In a series celebrating BD’s Architect of the Year finalists, we look at the small project shortlist
Last month BD announced all the architects who made it on to the shortlists for our prestigious annual Architect of the Year Awards.
Now we are shining the spotlight on each category in turn and publishing a selection of the images that impressed the judges.
Today’s shortlist is Small Project Architect of the Year Award
Chris Dyson Architects
Chris Dyson Architects has entered two projects that demonstrate its track record in restoring and adapting existing structures to meet 21st-century requirements. The Orangery is a rear residential extension to a suburban north London house designed as a contemporary interpretation of an orangery. The Eleven Spitalfields Gallery was created by excavating the rear garden at the practice’s London studio to create new basement accommodation.
Coupdeville’s small projects range from a Mayfair shoe shop to a proposed museum for classic cars. At footwear company Charlotte Olympia, the practice drew inspiration from a vintage glove shop to create intricate joinery. It has also completed the refurbishment of a synagogue in Wimbledon and the remodelling of a house in Hammersmith. Ongoing projects include the Classic Heroes Car Museum, planned for a rural East Sussex location.
Denizen Works’ entry includes two highly unusual projects – a floating church commissioned by the Diocese of London and an extraordinary artists’ garret, inspired by a woodpecker’s nest, at the Inverewe Gardens in Scotland. Both are expected to complete later this year. The practice has also submitted Haddo Yard in Whitstable, a residential development that draws inspiration from local fishing huts, faience tiles and flood defences.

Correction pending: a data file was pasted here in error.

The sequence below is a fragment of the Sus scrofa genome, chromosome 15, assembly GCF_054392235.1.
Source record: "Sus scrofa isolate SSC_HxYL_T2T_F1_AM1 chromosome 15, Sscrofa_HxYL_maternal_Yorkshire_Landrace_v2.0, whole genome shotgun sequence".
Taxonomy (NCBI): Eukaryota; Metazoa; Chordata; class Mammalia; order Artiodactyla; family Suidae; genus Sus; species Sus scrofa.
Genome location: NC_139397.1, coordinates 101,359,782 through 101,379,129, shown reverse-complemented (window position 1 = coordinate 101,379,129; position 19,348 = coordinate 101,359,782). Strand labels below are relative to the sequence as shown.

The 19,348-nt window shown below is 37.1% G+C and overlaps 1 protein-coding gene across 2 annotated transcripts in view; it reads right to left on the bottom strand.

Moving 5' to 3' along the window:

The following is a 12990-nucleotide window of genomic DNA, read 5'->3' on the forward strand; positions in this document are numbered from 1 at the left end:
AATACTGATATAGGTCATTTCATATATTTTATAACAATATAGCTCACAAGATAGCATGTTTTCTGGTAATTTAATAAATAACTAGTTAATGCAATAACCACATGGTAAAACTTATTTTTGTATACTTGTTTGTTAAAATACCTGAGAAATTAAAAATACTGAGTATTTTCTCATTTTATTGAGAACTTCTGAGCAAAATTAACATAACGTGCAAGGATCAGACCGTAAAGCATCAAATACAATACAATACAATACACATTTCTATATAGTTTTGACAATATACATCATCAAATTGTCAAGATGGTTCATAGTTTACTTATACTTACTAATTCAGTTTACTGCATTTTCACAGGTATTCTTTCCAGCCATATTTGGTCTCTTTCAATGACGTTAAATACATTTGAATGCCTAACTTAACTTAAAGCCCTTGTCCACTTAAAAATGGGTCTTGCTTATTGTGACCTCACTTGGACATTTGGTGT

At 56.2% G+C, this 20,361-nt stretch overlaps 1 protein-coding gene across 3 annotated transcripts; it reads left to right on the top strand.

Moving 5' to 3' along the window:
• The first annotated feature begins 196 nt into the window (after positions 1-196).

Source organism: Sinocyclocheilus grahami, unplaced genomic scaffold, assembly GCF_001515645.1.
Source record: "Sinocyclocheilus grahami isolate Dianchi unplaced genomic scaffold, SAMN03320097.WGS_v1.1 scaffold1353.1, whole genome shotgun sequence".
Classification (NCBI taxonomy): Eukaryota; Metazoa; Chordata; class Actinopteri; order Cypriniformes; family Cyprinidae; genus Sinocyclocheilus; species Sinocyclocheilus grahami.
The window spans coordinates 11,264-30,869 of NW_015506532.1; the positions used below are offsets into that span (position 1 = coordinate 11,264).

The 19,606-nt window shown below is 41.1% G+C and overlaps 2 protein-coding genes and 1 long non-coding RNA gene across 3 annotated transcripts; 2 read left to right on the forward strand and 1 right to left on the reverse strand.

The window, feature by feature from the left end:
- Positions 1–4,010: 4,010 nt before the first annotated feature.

Group Ginger’s entry comprises a bird hide and an extension to the Leeds College of Music. For the latter, the practice improved the visitor and student experience by adding a flexible roof-top lounge/venue and extending the foyer facilities. At the Tophill Low nature reserve at Driffield, the new hide provides an immersive and accessible viewing environment that incorporates an elevated public viewing gallery and picture window over the reservoir.
Harty and Harty
Harty and Harty’s entry features two sharply contrasting projects. The Artists’ Studio in Norfolk is the first new building completed by the practice, which was established in 1999. Harty and Harty designed the landscape, building, interior and purpose-made joinery and furniture for the studio, which is located in the client’s garden. Its Vertical Golfcourse is a speculative project conceived as a Tokyo high-rise with one hole per floor.
A subterranean cheese cave is among the projects featured in the entry from Somerset-based Orme along with the practice’s own offices, created in a renovated and extended stone barn. Orme has also completed the £700,000 Otter Farm Winery and Cookery School in a sensitive rural location in Honiton, Devon, as well as a £470,000 low-energy, timber-clad home in Keinton Mandeville, Somerset.
The awards will be held at Park Plaza Hotel, Westminster Bridge in central London on April 18. Book your place here